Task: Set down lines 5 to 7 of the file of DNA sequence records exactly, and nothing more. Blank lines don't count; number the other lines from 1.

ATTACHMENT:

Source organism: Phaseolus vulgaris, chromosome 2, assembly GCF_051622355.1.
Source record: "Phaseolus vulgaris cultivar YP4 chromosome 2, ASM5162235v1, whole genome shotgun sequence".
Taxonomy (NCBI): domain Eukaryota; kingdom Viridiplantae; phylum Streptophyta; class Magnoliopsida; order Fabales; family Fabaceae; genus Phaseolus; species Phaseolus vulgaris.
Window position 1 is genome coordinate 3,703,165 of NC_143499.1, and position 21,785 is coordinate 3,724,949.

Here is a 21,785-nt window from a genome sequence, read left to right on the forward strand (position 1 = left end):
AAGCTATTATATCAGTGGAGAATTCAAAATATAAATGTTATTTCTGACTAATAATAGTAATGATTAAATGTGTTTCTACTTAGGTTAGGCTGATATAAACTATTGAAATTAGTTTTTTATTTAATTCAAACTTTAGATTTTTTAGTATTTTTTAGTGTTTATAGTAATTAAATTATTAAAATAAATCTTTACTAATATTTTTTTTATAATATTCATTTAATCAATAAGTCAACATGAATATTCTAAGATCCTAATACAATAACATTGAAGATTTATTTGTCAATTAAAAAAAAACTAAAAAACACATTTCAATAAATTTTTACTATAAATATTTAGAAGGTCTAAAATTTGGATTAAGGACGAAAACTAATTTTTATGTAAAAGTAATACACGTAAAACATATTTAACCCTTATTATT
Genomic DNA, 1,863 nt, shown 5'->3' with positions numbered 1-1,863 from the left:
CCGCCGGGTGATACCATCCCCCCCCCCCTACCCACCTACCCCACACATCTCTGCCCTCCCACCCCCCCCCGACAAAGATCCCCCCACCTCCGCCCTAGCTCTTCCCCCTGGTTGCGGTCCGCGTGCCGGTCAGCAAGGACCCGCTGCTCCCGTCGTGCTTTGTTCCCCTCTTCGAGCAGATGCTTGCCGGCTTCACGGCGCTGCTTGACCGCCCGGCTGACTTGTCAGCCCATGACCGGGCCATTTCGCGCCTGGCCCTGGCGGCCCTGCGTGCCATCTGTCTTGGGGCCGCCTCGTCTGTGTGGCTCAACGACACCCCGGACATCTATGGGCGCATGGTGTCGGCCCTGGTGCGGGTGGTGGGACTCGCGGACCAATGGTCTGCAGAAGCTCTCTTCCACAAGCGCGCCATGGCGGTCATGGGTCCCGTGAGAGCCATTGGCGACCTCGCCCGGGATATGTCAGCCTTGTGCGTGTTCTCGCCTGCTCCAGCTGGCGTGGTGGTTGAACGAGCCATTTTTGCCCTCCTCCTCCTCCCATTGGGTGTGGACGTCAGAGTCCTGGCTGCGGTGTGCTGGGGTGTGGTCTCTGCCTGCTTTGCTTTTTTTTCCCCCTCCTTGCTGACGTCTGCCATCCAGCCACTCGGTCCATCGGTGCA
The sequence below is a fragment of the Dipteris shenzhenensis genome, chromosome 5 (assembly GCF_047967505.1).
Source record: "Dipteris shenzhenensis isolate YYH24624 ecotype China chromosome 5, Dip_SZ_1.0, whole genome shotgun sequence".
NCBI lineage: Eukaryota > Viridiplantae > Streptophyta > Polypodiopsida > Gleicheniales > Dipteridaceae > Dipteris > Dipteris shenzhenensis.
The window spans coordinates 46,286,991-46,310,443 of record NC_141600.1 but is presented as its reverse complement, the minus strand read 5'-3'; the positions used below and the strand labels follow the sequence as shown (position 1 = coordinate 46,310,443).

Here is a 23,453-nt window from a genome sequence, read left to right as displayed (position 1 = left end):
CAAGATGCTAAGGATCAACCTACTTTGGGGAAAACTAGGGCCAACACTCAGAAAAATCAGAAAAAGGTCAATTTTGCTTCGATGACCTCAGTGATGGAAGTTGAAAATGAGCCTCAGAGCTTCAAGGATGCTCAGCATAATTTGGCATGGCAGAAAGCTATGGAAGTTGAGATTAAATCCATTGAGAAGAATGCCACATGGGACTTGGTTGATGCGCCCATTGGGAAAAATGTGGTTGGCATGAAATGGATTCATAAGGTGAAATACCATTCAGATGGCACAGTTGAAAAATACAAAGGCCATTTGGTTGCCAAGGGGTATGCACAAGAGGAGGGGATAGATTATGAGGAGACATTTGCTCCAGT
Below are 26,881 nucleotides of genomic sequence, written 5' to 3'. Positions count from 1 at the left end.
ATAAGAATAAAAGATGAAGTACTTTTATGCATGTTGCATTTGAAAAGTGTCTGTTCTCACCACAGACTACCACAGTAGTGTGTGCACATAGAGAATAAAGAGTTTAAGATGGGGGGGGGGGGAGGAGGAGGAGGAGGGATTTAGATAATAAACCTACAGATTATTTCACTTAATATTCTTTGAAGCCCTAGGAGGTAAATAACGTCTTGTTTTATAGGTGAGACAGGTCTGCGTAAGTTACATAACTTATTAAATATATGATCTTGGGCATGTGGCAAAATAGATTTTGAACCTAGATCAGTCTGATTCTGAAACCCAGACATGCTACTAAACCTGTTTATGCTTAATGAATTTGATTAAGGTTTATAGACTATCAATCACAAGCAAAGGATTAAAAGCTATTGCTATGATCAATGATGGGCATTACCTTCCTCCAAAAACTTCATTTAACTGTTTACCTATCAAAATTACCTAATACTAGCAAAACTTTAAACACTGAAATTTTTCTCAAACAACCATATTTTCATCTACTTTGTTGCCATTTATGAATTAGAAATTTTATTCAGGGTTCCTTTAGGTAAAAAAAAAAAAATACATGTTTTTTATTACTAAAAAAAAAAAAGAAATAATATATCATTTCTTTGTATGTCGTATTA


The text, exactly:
Here is a 21,785-nt window from a genome sequence, read left to right on the forward strand (position 1 = left end):
AAGCTATTATATCAGTGGAGAATTCAAAATATAAATGTTATTTCTGACTAATAATAGTAATGATTAAATGTGTTTCTACTTAGGTTAGGCTGATATAAACTATTGAAATTAGTTTTTTATTTAATTCAAACTTTAGATTTTTTAGTATTTTTTAGTGTTTATAGTAATTAAATTATTAAAATAAATCTTTACTAATATTTTTTTTATAATATTCATTTAATCAATAAGTCAACATGAATATTCTAAGATCCTAATACAATAACATTGAAGATTTATTTGTCAATTAAAAAAAAACTAAAAAACACATTTCAATAAATTTTTACTATAAATATTTAGAAGGTCTAAAATTTGGATTAAGGACGAAAACTAATTTTTATGTAAAAGTAATACACGTAAAACATATTTAACCCTTATTATT
Genomic DNA, 1,863 nt, shown 5'->3' with positions numbered 1-1,863 from the left: